A first-of-its-kind study has found that paracetamol is just as good as a combination of more expensive medicines to treat pain from sprains and falls.
The study of 118 patients at Auckland City Hospital refutes millions of dollars worth of corporate advertising for costly branded anti-inflammatory and opioid painkillers.
It found that 59 patients who were just given paracetamol felt no more pain one and two hours later than another 59 patients who were given paracetamol, ibruprofen and codeine.
The patients who were given the triple whammy actually suffered more "adverse events" (14) than the group who just received paracetamol (5).
Only four of the paracetamol group required extra "rescue" pain relief, compared with five in the triple whammy group.
Supervising author Dr Peter Jones, director of the hospital's emergency medicine research group, said no one had ever done the study before because doctors had always assumed that a variety of painkillers would be more effective than one - and because most research was funded by drug companies.
"Most medical research is driven by people who are making a profit out of the research," he said.
"Our research group never do any company-sponsored research. It's much harder for us because we have to rely on public funding."
The research was funded by the Auckland District Health Board's A-Plus Trust and by a Morson-Taylor research grant from the Australasian College for Emergency Medicine.
He said the group could have compared any single painkiller against a batch of others, but chose paracetamol because it was the cheapest and had few side-effects.
"No one is making a lot of money out of paracetamol. It's off-patent and it's cheap," he said.
"Because of the marketing around this, people have believed that the combination is better than paracetamol for injury pain. The reality is that they all provide equivalent pain relief, but it's cheaper and there's fewer side-effects to use either paracetamol or an anti-inflammatory."
The study looked only at patients with injuries but no cuts - usually from accidents such as falls and sports injuries. The group make up about a quarter of emergency department patients.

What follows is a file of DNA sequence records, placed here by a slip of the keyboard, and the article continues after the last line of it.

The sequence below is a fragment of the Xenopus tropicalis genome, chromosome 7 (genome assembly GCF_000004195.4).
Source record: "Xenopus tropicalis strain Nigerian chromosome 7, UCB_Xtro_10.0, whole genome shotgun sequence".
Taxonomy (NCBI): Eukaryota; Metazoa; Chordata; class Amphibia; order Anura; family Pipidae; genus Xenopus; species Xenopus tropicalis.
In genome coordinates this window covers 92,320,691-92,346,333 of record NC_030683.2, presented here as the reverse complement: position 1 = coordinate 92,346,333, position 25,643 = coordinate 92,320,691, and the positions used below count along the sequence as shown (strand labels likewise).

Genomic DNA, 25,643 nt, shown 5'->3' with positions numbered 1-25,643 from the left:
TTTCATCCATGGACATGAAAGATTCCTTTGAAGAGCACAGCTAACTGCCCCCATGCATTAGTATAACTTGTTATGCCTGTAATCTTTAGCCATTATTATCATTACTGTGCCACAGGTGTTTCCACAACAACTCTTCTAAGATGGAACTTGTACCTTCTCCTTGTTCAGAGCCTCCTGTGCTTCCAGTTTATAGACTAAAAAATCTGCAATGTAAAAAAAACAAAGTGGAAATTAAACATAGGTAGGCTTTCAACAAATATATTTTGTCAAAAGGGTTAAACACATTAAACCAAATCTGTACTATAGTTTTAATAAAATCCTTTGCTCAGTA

"It's not the people that have a bone sticking out of their leg. They need to get intravenous or intranasal painkillers," Jones said.
To get into the study the patients had to have pain of at least "three out of 10", classed as moderate or severe pain. Jones said most people who had such accidents felt the pain for about two days until the body dealt with the injury naturally.
"The best thing people can do is rest, ice, compression, elevation. It's going to be sore for a couple of days and then it will be fine," he said.
He said American researchers were concerned about growing use of opioid painkillers such as codeine and tramadol, which can be addictive.
Ibuprofen, the other anti-inflammatory tested in the study, can cause stomach pains.
Jones said he came up with the idea of the study. The lead author was Auckland clinical pharmacist Jiayi Gong and the other authors were Gong's research supervisor at Monash University in Melbourne, Dr Carl Kirkpatrick, and an Auckland City Hospital emergency medicine nurse practitioner Margaret Colligan. The study appears in the Annals of Emergency Medicine.
• One group received only 1g of paracetamol. The other group received 1g of paracetamol plus 400mg of ibruprofen and 60mg of codeine.
• On a scale of pain from 1 to 10, paracetamol alone reduced pain by 1.6 points after one hour and the three-drug combination reduced pain by 2 points.
• After two hours, pain was reduced by 2.4 points by paracetamol alone and by 2.9 points with the combination.
• These differences were within the minimum detectable difference of 1.3 points on the 10-point scale.